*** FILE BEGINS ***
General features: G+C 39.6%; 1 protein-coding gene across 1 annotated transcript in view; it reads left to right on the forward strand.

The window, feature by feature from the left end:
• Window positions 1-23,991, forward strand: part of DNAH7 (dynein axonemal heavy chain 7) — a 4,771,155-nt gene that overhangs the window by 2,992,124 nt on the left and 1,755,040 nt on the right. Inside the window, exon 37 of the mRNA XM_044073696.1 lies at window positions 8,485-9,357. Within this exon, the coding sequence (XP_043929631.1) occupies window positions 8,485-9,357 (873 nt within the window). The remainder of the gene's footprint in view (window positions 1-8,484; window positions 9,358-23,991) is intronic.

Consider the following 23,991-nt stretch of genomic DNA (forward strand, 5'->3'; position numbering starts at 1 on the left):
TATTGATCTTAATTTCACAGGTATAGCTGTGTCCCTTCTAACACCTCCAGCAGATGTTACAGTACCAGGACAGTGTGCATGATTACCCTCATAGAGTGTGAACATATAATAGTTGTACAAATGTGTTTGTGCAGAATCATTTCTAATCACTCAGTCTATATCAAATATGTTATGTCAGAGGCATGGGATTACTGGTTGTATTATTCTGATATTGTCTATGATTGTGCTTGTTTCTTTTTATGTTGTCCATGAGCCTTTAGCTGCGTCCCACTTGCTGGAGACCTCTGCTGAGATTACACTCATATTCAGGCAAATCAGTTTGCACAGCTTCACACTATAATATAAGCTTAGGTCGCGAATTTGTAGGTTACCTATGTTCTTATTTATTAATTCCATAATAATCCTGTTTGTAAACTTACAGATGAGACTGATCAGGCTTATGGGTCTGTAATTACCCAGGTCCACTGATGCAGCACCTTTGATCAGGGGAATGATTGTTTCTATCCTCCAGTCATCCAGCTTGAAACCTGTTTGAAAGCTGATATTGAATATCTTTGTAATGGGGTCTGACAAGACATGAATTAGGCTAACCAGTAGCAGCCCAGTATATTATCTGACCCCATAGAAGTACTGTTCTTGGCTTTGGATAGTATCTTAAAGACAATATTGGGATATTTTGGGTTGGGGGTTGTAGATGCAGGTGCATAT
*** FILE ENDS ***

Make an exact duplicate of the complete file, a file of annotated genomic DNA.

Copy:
General features: G+C 39.6%; 1 protein-coding gene across 1 annotated transcript in view; it reads left to right on the forward strand.

The window, feature by feature from the left end:
• Window positions 1-23,991, forward strand: part of DNAH7 (dynein axonemal heavy chain 7) — a 4,771,155-nt gene that overhangs the window by 2,992,124 nt on the left and 1,755,040 nt on the right. Inside the window, exon 37 of the mRNA XM_044073696.1 lies at window positions 8,485-9,357. Within this exon, the coding sequence (XP_043929631.1) occupies window positions 8,485-9,357 (873 nt within the window). The remainder of the gene's footprint in view (window positions 1-8,484; window positions 9,358-23,991) is intronic.

Consider the following 23,991-nt stretch of genomic DNA (forward strand, 5'->3'; position numbering starts at 1 on the left):
TATTGATCTTAATTTCACAGGTATAGCTGTGTCCCTTCTAACACCTCCAGCAGATGTTACAGTACCAGGACAGTGTGCATGATTACCCTCATAGAGTGTGAACATATAATAGTTGTACAAATGTGTTTGTGCAGAATCATTTCTAATCACTCAGTCTATATCAAATATGTTATGTCAGAGGCATGGGATTACTGGTTGTATTATTCTGATATTGTCTATGATTGTGCTTGTTTCTTTTTATGTTGTCCATGAGCCTTTAGCTGCGTCCCACTTGCTGGAGACCTCTGCTGAGATTACACTCATATTCAGGCAAATCAGTTTGCACAGCTTCACACTATAATATAAGCTTAGGTCGCGAATTTGTAGGTTACCTATGTTCTTATTTATTAATTCCATAATAATCCTGTTTGTAAACTTACAGATGAGACTGATCAGGCTTATGGGTCTGTAATTACCCAGGTCCACTGATGCAGCACCTTTGATCAGGGGAATGATTGTTTCTATCCTCCAGTCATCCAGCTTGAAACCTGTTTGAAAGCTGATATTGAATATCTTTGTAATGGGGTCTGACAAGACATGAATTAGGCTAACCAGTAGCAGCCCAGTATATTATCTGACCCCATAGAAGTACTGTTCTTGGCTTTGGATAGTATCTTAAAGACAATATTGGGATATTTTGGGTTGGGGGTTGTAGATGCAGGTGCATAT